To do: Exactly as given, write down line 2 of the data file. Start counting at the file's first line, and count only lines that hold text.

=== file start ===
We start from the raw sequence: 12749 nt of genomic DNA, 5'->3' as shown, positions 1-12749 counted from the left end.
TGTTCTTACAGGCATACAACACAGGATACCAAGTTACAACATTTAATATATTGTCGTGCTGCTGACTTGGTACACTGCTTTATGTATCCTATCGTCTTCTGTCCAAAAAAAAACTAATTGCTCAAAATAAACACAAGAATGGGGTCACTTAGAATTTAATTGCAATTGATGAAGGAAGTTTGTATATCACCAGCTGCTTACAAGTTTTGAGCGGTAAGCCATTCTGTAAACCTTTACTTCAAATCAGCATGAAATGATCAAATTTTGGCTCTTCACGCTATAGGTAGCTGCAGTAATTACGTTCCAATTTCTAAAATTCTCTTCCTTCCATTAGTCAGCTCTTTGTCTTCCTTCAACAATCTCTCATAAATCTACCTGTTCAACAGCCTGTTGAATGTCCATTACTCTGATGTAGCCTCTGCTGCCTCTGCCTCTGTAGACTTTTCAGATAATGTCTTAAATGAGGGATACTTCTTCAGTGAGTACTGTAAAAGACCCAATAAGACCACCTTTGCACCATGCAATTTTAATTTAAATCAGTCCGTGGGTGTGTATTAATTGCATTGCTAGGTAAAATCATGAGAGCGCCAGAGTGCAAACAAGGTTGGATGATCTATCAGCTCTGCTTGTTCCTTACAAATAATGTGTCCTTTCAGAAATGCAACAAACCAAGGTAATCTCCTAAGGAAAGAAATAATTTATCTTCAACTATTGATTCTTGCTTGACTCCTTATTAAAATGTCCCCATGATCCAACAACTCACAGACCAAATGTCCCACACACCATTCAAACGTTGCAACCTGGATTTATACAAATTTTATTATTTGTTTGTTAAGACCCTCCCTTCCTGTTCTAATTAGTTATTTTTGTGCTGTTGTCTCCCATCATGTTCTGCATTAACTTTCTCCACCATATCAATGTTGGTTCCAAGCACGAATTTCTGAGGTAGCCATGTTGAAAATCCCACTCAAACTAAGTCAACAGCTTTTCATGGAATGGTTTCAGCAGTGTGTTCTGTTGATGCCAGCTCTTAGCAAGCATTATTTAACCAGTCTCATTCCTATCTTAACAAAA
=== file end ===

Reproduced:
TGTTCTTACAGGCATACAACACAGGATACCAAGTTACAACATTTAATATATTGTCGTGCTGCTGACTTGGTACACTGCTTTATGTATCCTATCGTCTTCTGTCCAAAAAAAAACTAATTGCTCAAAATAAACACAAGAATGGGGTCACTTAGAATTTAATTGCAATTGATGAAGGAAGTTTGTATATCACCAGCTGCTTACAAGTTTTGAGCGGTAAGCCATTCTGTAAACCTTTACTTCAAATCAGCATGAAATGATCAAATTTTGGCTCTTCACGCTATAGGTAGCTGCAGTAATTACGTTCCAATTTCTAAAATTCTCTTCCTTCCATTAGTCAGCTCTTTGTCTTCCTTCAACAATCTCTCATAAATCTACCTGTTCAACAGCCTGTTGAATGTCCATTACTCTGATGTAGCCTCTGCTGCCTCTGCCTCTGTAGACTTTTCAGATAATGTCTTAAATGAGGGATACTTCTTCAGTGAGTACTGTAAAAGACCCAATAAGACCACCTTTGCACCATGCAATTTTAATTTAAATCAGTCCGTGGGTGTGTATTAATTGCATTGCTAGGTAAAATCATGAGAGCGCCAGAGTGCAAACAAGGTTGGATGATCTATCAGCTCTGCTTGTTCCTTACAAATAATGTGTCCTTTCAGAAATGCAACAAACCAAGGTAATCTCCTAAGGAAAGAAATAATTTATCTTCAACTATTGATTCTTGCTTGACTCCTTATTAAAATGTCCCCATGATCCAACAACTCACAGACCAAATGTCCCACACACCATTCAAACGTTGCAACCTGGATTTATACAAATTTTATTATTTGTTTGTTAAGACCCTCCCTTCCTGTTCTAATTAGTTATTTTTGTGCTGTTGTCTCCCATCATGTTCTGCATTAACTTTCTCCACCATATCAATGTTGGTTCCAAGCACGAATTTCTGAGGTAGCCATGTTGAAAATCCCACTCAAACTAAGTCAACAGCTTTTCATGGAATGGTTTCAGCAGTGTGTTCTGTTGATGCCAGCTCTTAGCAAGCATTATTTAACCAGTCTCATTCCTATCTTAACAAAA